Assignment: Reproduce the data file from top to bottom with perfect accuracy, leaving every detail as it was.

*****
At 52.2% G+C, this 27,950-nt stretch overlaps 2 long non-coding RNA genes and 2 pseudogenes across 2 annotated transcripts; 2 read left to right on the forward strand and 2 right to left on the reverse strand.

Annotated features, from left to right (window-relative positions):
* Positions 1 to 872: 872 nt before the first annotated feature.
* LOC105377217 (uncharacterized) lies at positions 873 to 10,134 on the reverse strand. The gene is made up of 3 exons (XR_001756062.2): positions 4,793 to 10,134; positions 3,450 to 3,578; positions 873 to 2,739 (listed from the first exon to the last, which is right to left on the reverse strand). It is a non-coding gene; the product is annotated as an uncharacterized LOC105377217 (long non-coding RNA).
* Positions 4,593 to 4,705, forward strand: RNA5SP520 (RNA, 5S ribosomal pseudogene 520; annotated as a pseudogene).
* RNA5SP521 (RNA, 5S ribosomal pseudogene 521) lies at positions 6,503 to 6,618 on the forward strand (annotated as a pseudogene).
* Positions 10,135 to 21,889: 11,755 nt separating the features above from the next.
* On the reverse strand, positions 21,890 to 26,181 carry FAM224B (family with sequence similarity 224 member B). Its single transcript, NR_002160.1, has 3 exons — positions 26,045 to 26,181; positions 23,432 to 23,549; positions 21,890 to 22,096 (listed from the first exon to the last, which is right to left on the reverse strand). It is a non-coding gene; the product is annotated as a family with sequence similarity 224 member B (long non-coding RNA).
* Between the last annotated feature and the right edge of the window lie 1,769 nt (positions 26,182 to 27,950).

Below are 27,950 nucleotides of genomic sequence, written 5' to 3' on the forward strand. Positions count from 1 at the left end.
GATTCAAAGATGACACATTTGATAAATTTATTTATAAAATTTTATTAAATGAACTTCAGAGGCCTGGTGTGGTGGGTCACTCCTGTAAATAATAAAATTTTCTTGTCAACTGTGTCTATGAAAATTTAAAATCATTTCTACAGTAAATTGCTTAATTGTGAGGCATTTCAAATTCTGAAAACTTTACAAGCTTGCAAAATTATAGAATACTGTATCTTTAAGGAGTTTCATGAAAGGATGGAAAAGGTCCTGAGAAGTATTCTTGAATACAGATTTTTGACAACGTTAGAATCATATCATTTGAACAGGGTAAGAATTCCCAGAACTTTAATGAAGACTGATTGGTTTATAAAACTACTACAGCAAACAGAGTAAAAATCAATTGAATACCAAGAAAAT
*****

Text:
At 52.2% G+C, this 27,950-nt stretch overlaps 2 long non-coding RNA genes and 2 pseudogenes across 2 annotated transcripts; 2 read left to right on the forward strand and 2 right to left on the reverse strand.

Annotated features, from left to right (window-relative positions):
* Positions 1 to 872: 872 nt before the first annotated feature.
* LOC105377217 (uncharacterized) lies at positions 873 to 10,134 on the reverse strand. The gene is made up of 3 exons (XR_001756062.2): positions 4,793 to 10,134; positions 3,450 to 3,578; positions 873 to 2,739 (listed from the first exon to the last, which is right to left on the reverse strand). It is a non-coding gene; the product is annotated as an uncharacterized LOC105377217 (long non-coding RNA).
* Positions 4,593 to 4,705, forward strand: RNA5SP520 (RNA, 5S ribosomal pseudogene 520; annotated as a pseudogene).
* RNA5SP521 (RNA, 5S ribosomal pseudogene 521) lies at positions 6,503 to 6,618 on the forward strand (annotated as a pseudogene).
* Positions 10,135 to 21,889: 11,755 nt separating the features above from the next.
* On the reverse strand, positions 21,890 to 26,181 carry FAM224B (family with sequence similarity 224 member B). Its single transcript, NR_002160.1, has 3 exons — positions 26,045 to 26,181; positions 23,432 to 23,549; positions 21,890 to 22,096 (listed from the first exon to the last, which is right to left on the reverse strand). It is a non-coding gene; the product is annotated as a family with sequence similarity 224 member B (long non-coding RNA).
* Between the last annotated feature and the right edge of the window lie 1,769 nt (positions 26,182 to 27,950).

Below are 27,950 nucleotides of genomic sequence, written 5' to 3' on the forward strand. Positions count from 1 at the left end.
GATTCAAAGATGACACATTTGATAAATTTATTTATAAAATTTTATTAAATGAACTTCAGAGGCCTGGTGTGGTGGGTCACTCCTGTAAATAATAAAATTTTCTTGTCAACTGTGTCTATGAAAATTTAAAATCATTTCTACAGTAAATTGCTTAATTGTGAGGCATTTCAAATTCTGAAAACTTTACAAGCTTGCAAAATTATAGAATACTGTATCTTTAAGGAGTTTCATGAAAGGATGGAAAAGGTCCTGAGAAGTATTCTTGAATACAGATTTTTGACAACGTTAGAATCATATCATTTGAACAGGGTAAGAATTCCCAGAACTTTAATGAAGACTGATTGGTTTATAAAACTACTACAGCAAACAGAGTAAAAATCAATTGAATACCAAGAAAAT